Perhaps I’m just a grump, but one of the things that irritates me, is when I pick up an edited book, look through the contents list and wonder what their thinking was when they brought these particular topics together. The grumpiness continues when I read one chapter, enjoy it, then move to the next one and it feels like I picked up a different book.
I understand now that this reflects that central challenge facing an editor – how do you bring together a collection of voices into a coherent whole?
I learned many years ago in my corporate life, that while in the main I enjoy spontaneity and am an emergent thinker… when faced with something new, paradoxically, I welcome structure. Some sort of scaffolding to give all the newness some kind of shape.
My current book is organized into ten philosophical chapters, working with the idea of scaffolding, and wanting to provide the reader with a sense of continuity, each chapter has been structured using these six questions:
1. How is this philosophy described?
2. What are the underpinning principles / beliefs of this philosophy?
3. What is the role of the coach supervisor in the context of this philosophy?
4. How would you prepare yourself to work congruently with this approach?
5. How might this way of working be particularly useful to the supervisee?
6. What else might the reader need to consider before using the techniques that follow?
My hope is that this guides the reader from a big picture perspective right through to helping them think though how they could personally work in this way.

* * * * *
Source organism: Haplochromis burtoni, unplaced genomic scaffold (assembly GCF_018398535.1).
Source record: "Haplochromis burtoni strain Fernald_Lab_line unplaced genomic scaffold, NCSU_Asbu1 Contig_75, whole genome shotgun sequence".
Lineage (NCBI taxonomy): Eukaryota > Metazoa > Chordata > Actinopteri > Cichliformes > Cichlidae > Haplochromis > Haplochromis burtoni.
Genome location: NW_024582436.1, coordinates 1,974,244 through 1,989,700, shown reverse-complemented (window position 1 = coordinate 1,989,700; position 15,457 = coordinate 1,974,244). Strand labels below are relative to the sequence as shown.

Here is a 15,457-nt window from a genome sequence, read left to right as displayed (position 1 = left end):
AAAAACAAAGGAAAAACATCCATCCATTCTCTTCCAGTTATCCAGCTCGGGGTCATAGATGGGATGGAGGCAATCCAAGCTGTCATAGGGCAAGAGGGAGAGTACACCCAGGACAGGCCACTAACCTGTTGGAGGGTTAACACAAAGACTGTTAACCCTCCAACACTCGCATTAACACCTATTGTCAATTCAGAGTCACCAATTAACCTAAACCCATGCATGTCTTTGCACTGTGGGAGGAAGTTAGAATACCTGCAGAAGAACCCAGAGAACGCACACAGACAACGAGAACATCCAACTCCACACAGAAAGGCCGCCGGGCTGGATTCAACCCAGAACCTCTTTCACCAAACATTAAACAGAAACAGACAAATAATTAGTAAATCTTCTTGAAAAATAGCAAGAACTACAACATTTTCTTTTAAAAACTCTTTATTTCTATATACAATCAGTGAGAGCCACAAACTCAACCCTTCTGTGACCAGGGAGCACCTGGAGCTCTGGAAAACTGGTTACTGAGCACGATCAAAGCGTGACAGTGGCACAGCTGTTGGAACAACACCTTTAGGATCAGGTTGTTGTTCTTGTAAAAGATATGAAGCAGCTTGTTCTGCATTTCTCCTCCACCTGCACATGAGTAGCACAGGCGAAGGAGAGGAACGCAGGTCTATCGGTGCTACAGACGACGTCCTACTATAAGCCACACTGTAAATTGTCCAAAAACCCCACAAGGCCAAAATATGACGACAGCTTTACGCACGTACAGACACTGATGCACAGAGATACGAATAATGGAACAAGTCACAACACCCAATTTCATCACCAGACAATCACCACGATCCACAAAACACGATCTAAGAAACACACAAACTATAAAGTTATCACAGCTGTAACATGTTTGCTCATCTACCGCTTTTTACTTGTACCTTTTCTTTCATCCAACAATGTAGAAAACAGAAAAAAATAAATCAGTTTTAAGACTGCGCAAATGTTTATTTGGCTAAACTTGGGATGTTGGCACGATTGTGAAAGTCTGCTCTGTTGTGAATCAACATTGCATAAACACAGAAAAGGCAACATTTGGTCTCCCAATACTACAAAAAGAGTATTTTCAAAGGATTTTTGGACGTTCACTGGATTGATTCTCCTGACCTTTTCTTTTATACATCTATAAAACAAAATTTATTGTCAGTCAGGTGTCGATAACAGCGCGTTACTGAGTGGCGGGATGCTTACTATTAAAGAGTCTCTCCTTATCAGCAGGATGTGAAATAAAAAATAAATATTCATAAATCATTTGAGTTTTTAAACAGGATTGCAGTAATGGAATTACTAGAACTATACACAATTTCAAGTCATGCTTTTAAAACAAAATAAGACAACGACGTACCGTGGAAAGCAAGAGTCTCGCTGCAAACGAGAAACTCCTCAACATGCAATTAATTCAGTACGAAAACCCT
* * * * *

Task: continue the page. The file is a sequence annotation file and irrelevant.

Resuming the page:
This scaffolding principle is repeated in the way in which each of the 101 techniques are presented. To help provide a sense of alignment across each chapter, each technique has been structured using these six questions:
1. When is this used?
2. What is the technique?
3. How to work with the technique…
4. What else might need attention?
5. A word of caution (ie. When not to use this technique)
6. What other uses are there for this technique? (including coaching clients)
Again, my hope is that these questions accelerate the reader’s understanding of how the ‘technique’ will work in practice.
Working with the contributors was a colourful experience, for some these headings helped them structure their work quite naturally and for some we had to literally shoe-horn them into these frameworks! Layered on top of this we were constrained by word count from the publisher – and I quickly realised that if I went over by 10 words on each of the techniques … suddenly I would be 1000 words over in total!
It took many hours, much tolerance and a healthy dose of flexibility to create the final volume. I hope the structure of the book provides a sense of rhythm for the reader, with each piece showcasing the distinctive voice of each individual contributor. I’m quite delighted with what we achieved – but more importantly I would like to know what do you, the reader, think?!?
I’d love to hear your experience of reading this edited book… please do join in the discussion through our LinkedIn book club – https://www.linkedin.com/groups/12400519/.